Homophobia putting older men off HIV testing
9 August 2019, 15:51 | Updated: 9 August 2019, 15:52
Older gay men could be put off getting tested for HIV because they are still haunted by the "mass homophobia of the 1980s", it has been suggested.
According to a study by scientists from Glasgow Caledonian University, older men who have sex with men, but who do not identify as gay, have significantly lower odds of being tested for HIV.
Researchers analysed data from 2,436 men living in Scotland, Northern Ireland, Wales and the Republic of Ireland, who use online gay websites and apps to meet other men, to find out if age was a factor in the frequency of HIV testing in these nations.
A total of 3% of the UK population identify as gay, bisexual or as other men who have sex with men, but they still bear the greatest burden of HIV, with 54% of all new diagnoses being among this group.
Statistics also indicate that around 37% of HIV positive men who have sex with men in Scotland are currently undiagnosed.
Dr Jamie Frankis, a reader in Sexual Health Psychology, said that homophobia from the 1980s and the introduction of Section 28 could still be damaging the health of the older gay male population.
"Homophobic stigma is having a negative impact on the health of our older men but not younger men who've lived through periods with less homophobia and greater equality," said Dr Frankis.
"Our research showed that stigma was only associated with less recent HIV testing for older men. However, not identifying as gay was related to less HIV testing for men aged 26 and above.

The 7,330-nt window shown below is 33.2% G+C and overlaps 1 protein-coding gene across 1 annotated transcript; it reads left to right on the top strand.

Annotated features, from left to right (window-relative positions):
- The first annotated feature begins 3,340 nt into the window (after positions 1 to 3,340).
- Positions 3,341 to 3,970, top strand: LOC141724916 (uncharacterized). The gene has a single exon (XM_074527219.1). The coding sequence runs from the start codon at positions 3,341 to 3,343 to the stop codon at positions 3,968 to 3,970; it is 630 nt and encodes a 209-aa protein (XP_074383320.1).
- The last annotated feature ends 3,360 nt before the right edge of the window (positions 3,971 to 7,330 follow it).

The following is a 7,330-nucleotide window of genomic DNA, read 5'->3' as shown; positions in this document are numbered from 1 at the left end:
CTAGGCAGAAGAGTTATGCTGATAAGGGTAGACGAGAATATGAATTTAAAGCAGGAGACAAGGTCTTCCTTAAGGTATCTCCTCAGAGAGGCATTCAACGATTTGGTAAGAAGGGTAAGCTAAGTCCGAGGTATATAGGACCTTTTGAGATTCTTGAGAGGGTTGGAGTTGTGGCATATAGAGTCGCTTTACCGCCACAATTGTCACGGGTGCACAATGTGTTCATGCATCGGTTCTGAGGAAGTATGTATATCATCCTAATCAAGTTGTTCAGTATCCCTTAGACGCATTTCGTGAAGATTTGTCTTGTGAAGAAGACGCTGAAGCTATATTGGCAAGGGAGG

"For older men, it looks like the barriers seem to come up in terms of your own management of sexual identity within the wider culture that you are living in.
"That would speak to the homophobia that was highly present in the 80s at the onset of HIV when gay men, who now are over 45, would have been young and they would have experienced massive homophobia, anti-gay and anti-HIV stigma."
He added: "It is possible that older men are still troubled by the mass homophobia of the 80s and that is affecting their own testing behaviour. They could still be harbouring fears around HIV as a heavily stigmatised infection rather than the HIV of today, which is a highly manageable condition.
"There was also the introduction of the Section 28 clause during that period and of course gay sex was only decriminalised in the 80s in Scotland and Northern Ireland and the 90s in the Republic of Ireland.
"It was a very different socio-legal period for gay men than it is now. Living through those periods dictates the way you see yourself and interact with society.
"Identity was also an important predictor of recent HIV testing across age groups. Current guidelines say all men who have sex with another man should have an HIV test at least once a year. Not identifying as gay may mean you don't see yourself as 'at risk' of HIV and so don't test."
Dr Jenny Dalrymple, clinical academic research fellow and sexual health nurse at NHSGGC, said: "The key findings are that there are age-related differences in testing behaviour in men who have sex with men in Scotland, Wales, Northern Ireland and the Republic of Ireland and what that means is that one size doesn't fit all when it comes to designing interventions to try to increase HIV testing in men who have sex with men.
"We found that younger men were less likely to test if they did not have degrees, so further work needs to be done to address the needs of younger men who have sex with men who do not attend further education.
"Geographical location influenced non-testing among both the oldest and youngest age groups - these findings echo previous research suggesting that there is a link between location and testing activity."